Bone marrow transplant is beneficial for some rare pediatric conditions
Research Activities, March 2012, No. 379
Hematopoietic Stem-Cell Transplant (HSCT, also known as bone marrow transplant) for pediatric conditions, can be an effective treatment for Wolman's disease and Faber's disease Type 2/3, both rare fatal inherited metabolic disorders. That's the conclusion of a new research review from the Effective Health Care Program of the Agency for Healthcare Research and Quality (AHRQ). There is very limited evidence to suggest that autologous HSCT was associated with extended periods of drug- free clinical remission in a number of autoimmune diseases, including newly diagnosed type 1 juvenile diabetes and severe refractory juvenile idiopathic arthritis, systemic lupus erythematosus, systemic sclerosis, and Crohn's disease. However, the evidence is insufficient to determine the overall long-term benefits or harms of HSCT for these pediatric diseases. For the vast majority of rare pediatric diseases there is insufficient evidence to draw any conclusions about the benefit or harm of HSCT versus other approaches.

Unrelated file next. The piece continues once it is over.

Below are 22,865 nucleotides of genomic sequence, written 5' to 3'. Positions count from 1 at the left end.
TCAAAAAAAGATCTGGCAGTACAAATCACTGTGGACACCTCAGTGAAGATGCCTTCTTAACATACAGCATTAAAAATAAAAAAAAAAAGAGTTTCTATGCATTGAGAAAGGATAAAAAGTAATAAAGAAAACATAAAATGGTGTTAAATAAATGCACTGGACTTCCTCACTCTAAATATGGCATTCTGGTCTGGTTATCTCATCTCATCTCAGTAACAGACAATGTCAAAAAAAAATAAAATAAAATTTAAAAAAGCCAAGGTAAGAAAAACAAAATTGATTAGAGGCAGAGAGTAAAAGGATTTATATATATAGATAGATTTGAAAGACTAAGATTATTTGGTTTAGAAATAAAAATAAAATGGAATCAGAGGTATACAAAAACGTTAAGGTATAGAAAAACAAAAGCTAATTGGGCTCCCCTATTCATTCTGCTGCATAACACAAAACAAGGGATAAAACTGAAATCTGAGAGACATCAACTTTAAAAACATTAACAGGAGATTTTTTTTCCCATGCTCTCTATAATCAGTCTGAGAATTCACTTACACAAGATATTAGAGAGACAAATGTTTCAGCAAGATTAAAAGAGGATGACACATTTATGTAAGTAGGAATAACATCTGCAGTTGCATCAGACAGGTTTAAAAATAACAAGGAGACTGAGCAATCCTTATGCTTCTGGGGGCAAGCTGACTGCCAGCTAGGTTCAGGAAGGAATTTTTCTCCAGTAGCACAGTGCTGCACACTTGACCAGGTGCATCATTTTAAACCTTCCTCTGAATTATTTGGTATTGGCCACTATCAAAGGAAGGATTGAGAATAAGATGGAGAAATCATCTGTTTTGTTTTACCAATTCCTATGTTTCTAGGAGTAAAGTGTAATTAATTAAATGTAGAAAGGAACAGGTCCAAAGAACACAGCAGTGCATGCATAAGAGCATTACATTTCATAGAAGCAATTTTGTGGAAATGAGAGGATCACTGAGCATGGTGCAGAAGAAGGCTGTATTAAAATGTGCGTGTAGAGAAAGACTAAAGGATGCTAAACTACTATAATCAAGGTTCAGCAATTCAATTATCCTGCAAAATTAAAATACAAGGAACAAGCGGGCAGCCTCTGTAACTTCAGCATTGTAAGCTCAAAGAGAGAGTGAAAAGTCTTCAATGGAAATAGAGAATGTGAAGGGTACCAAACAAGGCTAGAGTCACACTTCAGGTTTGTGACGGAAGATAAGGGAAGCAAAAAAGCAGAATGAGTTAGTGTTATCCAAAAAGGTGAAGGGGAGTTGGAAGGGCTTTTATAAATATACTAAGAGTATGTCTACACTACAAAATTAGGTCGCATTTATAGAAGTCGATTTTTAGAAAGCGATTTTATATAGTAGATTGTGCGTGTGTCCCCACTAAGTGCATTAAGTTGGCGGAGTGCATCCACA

These findings are summarized in the research review, Hematopoietic Stem-Cell Transplantation in the Pediatric Population, and the future research needs are identified in an accompanying report, Future Research Needs for Hematopoietic Stem-Cell Transplantation in the Pediatric Population.
These materials and many others that explore the effectiveness and risks of treatment options for various conditions are available on AHRQ's Effective Health Care Program Web site.